• Impaired mental function – A shortage of vitamin B-12 can also affect your mental abilities, example memory.

  • Death – Some inherited anemia, such as sickle cell anemia, can be serious and lead to life-threatening complications. Losing a lot of blood quickly results in acute, severe anemic and can be fatal.

Treatment

Tests and diagnosis

Doctors diagnose anemia with the help of a medical history, a physical examination and blood tests.

  • Complete blood count (CBC) – this blood test measure levels of the red blood cells contained in the blood (hematocrit) and the haemoglobin in your blood. Red blood cells may also be examined under a microscope for;

  • Size, shape and colour. Doing so can help pinpoint a diagnosis. For example, in iron deficiency anemia, red blood cells are smaller and paler in colour than normal.

Additional diagnostic tests

  • Endoscopy – doctors often check for bleeding ulcers and stomach bleeding with the aid of endoscopy. In this procedure, a thin, tube equipped with a light source and video camera is passed down your throat to your stomach. This allows your doctor to view your esophagus – the tube that runs from your mouth to your stomach – to look for sources of bleeding.

  • Colonoscopy – to rule out lower intestinal sources of bleeding, your doctor may recommend a procedure called colonoscopy. A thin, flexible tube equipped with a video camera is inserted into the rectum and guided to your colon. A colonoscopy allows your doctor to view some or all of your colon and rectum to look for internal bleeding

  • Ultrasound – to look for any growth or any abnormalities in your kidney, liver and other organs.

  • Bone marrow aspiration – to study the cause of anemia by looking into the bone which is the factory for producing red blood cells.

Treatments and drugs

Anemia treatment depends on the cause:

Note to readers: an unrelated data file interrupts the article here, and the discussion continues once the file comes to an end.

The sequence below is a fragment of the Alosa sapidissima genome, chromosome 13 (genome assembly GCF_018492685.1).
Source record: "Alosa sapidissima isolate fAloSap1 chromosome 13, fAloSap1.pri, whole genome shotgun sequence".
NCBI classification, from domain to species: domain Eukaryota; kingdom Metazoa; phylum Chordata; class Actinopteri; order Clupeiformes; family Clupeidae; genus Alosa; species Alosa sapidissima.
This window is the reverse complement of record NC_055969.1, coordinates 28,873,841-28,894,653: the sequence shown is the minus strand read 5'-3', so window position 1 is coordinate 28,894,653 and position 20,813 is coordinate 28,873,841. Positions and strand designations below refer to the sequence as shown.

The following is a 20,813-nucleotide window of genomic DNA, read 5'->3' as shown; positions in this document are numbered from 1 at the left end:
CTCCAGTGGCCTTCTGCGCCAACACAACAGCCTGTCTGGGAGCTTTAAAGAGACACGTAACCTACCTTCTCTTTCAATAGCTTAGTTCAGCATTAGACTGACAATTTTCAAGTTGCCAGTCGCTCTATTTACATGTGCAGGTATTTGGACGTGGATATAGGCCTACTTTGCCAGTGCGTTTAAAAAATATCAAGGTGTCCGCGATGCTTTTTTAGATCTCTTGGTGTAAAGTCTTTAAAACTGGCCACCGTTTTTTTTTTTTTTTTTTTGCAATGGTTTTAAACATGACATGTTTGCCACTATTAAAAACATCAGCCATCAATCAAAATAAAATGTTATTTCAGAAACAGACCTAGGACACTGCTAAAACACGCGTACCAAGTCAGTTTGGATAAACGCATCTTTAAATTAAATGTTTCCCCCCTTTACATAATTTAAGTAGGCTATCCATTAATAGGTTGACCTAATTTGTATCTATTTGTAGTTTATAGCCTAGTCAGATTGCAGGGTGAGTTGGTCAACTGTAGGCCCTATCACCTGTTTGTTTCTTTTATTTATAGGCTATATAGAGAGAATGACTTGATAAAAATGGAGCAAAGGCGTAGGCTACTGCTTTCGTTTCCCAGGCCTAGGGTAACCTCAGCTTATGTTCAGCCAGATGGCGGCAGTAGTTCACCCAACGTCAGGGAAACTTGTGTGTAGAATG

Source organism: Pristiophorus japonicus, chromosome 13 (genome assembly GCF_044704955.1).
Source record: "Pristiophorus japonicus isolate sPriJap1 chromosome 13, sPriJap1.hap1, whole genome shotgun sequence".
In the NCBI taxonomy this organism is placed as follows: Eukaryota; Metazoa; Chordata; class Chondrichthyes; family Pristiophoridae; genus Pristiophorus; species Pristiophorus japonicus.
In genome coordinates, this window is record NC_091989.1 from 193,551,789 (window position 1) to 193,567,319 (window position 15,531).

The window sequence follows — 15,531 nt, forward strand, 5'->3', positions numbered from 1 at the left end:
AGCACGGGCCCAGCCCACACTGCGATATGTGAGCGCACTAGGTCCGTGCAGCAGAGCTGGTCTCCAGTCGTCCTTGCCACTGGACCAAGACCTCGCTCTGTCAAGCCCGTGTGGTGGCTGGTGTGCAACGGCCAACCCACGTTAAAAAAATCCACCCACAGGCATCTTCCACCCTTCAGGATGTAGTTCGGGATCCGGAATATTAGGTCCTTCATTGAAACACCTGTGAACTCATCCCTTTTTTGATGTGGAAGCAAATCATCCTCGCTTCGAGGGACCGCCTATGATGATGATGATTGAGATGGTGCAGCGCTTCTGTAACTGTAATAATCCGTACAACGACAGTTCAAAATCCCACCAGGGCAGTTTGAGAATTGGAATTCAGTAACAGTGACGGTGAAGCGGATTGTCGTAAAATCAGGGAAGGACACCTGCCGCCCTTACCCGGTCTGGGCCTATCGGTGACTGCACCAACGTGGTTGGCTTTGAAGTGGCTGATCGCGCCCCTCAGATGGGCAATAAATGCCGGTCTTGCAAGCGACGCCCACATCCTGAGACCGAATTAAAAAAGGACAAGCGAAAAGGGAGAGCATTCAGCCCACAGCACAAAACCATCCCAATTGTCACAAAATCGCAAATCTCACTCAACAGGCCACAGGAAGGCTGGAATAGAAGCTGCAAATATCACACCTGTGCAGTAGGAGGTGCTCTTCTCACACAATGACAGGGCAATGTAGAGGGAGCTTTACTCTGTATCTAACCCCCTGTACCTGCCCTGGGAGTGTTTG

• Iron deficiency anemia: this form of anemia is treated with iron supplements, which may need to take for several months or longer. If the underlying cause of iron deficiency is loss of blood – the source of the bleeding must be located and stopped.

  • Vitamin deficiency anemias: Pernicious anemia is treated with injections – often lifetime injections of vitamin B-12. Folic acid deficiency anemia is treated with folic acid supplements.

  • Anemia of chronic disease: there’s no specific treatment for this type of anemia. Doctors focus on treating the underlying disease. If symptoms become severe, a blood transfusion or injections of synthetic erythropoietin, a hormone normally produced by kidneys, may help stimulate red blood cell production and ease fatigue.

  • Aplastic anemia: treatment for this anemia may include blood transfusions to boost levels of red blood cells. You may need a bone marrow transplant if your bone marrow is diseased and can’t make healthy blood cells.

  • Anemia associated with bone marrow disease: treatment of these various diseases can range from simple medication to chemotherapy to bone marrow transplantation.

  • Haemolytic anemias: managing haemolytic anemias includes avoiding suspect medications, treating related infections and taking drugs that suppress your immune system, which may be attacking your red blood cells. Short courses of treatment with steroids, immune suppressant medications or gamma globulin can help suppress your immune system’s attack on your red blood cells.

Prevention

Some types of anemia may be prevented. You can avoid iron deficiency anemia and vitamin deficiency anemias by eating a healthy, varied diet, including:

  • Iron – the best sources of iron are beef and other meats. Other foods rich in iron include beans, lentils, iron-fortified cereals, dark green leafy vegetables, dried fruit, peanut butter and nuts.

  • Folate – this nutrient, and its synthetic form, folic acid, can be found in citrus juices and fruits, bananas, dark green leafy vegetables, legumes and fortified breads, cereals and pasta.

  • Vitamin B -12 – this vitamin is plentiful in meat and dairy products

  • Vitamin C – foods containing vitamin C, such as citrus fruits, melons and berries, help increase iron absorption.

Last Review : 26 April 2012
Writer : Dr. Sanidah binti Md. Ali
Reviewed : Dr. Sanidah binti Md. Ali